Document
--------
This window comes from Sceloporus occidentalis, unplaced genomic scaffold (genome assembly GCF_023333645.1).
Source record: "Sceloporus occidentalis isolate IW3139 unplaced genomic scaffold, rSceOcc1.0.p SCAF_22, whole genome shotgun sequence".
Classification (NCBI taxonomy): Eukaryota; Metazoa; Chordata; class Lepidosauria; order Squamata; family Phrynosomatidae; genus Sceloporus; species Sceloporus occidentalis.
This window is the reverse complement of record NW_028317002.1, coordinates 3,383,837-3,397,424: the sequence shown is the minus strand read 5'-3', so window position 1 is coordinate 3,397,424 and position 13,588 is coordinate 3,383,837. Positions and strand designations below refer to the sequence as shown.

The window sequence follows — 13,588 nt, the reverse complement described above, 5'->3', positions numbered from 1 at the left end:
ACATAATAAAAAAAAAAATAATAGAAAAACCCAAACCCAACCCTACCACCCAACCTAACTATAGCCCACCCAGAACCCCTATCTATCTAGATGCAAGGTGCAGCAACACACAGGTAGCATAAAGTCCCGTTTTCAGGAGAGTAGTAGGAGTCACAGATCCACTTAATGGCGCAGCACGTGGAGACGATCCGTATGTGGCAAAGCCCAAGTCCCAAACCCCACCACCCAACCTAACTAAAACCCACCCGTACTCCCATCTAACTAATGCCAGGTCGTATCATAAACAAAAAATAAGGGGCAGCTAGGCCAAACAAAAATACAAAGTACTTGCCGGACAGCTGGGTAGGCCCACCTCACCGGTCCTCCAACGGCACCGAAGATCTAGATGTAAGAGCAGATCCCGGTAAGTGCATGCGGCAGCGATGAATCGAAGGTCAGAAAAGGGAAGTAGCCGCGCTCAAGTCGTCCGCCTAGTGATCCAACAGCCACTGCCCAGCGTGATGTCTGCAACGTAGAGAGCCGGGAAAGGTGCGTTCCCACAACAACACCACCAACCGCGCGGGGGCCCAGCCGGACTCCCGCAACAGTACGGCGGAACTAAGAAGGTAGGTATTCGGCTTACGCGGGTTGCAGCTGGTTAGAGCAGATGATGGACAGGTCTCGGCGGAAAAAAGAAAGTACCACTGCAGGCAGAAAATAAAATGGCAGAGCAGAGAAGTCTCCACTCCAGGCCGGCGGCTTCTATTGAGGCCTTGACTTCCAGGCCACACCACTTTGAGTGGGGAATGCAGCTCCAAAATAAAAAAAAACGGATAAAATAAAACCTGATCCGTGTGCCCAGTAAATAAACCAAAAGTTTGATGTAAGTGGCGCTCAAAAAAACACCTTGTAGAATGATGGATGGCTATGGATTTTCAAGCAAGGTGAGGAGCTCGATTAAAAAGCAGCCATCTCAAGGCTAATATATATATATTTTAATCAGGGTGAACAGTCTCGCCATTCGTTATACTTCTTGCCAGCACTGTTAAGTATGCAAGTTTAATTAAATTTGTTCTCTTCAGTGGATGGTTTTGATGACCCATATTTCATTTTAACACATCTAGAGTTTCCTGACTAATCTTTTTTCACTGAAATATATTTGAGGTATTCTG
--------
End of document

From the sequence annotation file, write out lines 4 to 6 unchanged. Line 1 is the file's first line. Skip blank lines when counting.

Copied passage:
This window is the reverse complement of record NW_028317002.1, coordinates 3,383,837-3,397,424: the sequence shown is the minus strand read 5'-3', so window position 1 is coordinate 3,397,424 and position 13,588 is coordinate 3,383,837. Positions and strand designations below refer to the sequence as shown.

The window sequence follows — 13,588 nt, the reverse complement described above, 5'->3', positions numbered from 1 at the left end:
ACATAATAAAAAAAAAAATAATAGAAAAACCCAAACCCAACCCTACCACCCAACCTAACTATAGCCCACCCAGAACCCCTATCTATCTAGATGCAAGGTGCAGCAACACACAGGTAGCATAAAGTCCCGTTTTCAGGAGAGTAGTAGGAGTCACAGATCCACTTAATGGCGCAGCACGTGGAGACGATCCGTATGTGGCAAAGCCCAAGTCCCAAACCCCACCACCCAACCTAACTAAAACCCACCCGTACTCCCATCTAACTAATGCCAGGTCGTATCATAAACAAAAAATAAGGGGCAGCTAGGCCAAACAAAAATACAAAGTACTTGCCGGACAGCTGGGTAGGCCCACCTCACCGGTCCTCCAACGGCACCGAAGATCTAGATGTAAGAGCAGATCCCGGTAAGTGCATGCGGCAGCGATGAATCGAAGGTCAGAAAAGGGAAGTAGCCGCGCTCAAGTCGTCCGCCTAGTGATCCAACAGCCACTGCCCAGCGTGATGTCTGCAACGTAGAGAGCCGGGAAAGGTGCGTTCCCACAACAACACCACCAACCGCGCGGGGGCCCAGCCGGACTCCCGCAACAGTACGGCGGAACTAAGAAGGTAGGTATTCGGCTTACGCGGGTTGCAGCTGGTTAGAGCAGATGATGGACAGGTCTCGGCGGAAAAAAGAAAGTACCACTGCAGGCAGAAAATAAAATGGCAGAGCAGAGAAGTCTCCACTCCAGGCCGGCGGCTTCTATTGAGGCCTTGACTTCCAGGCCACACCACTTTGAGTGGGGAATGCAGCTCCAAAATAAAAAAAAACGGATAAAATAAAACCTGATCCGTGTGCCCAGTAAATAAACCAAAAGTTTGATGTAAGTGGCGCTCAAAAAAACACCTTGTAGAATGATGGATGGCTATGGATTTTCAAGCAAGGTGAGGAGCTCGATTAAAAAGCAGCCATCTCAAGGCTAATATATATATATTTTAATCAGGGTGAACAGTCTCGCCATTCGTTATACTTCTTGCCAGCACTGTTAAGTATGCAAGTTTAATTAAATTTGTTCTCTTCAGTGGATGGTTTTGATGACCCATATTTCATTTTAACACATCTAGAGTTTCCTGACTAATCTTTTTTCACTGAAATATATTTGAGGTATTCTG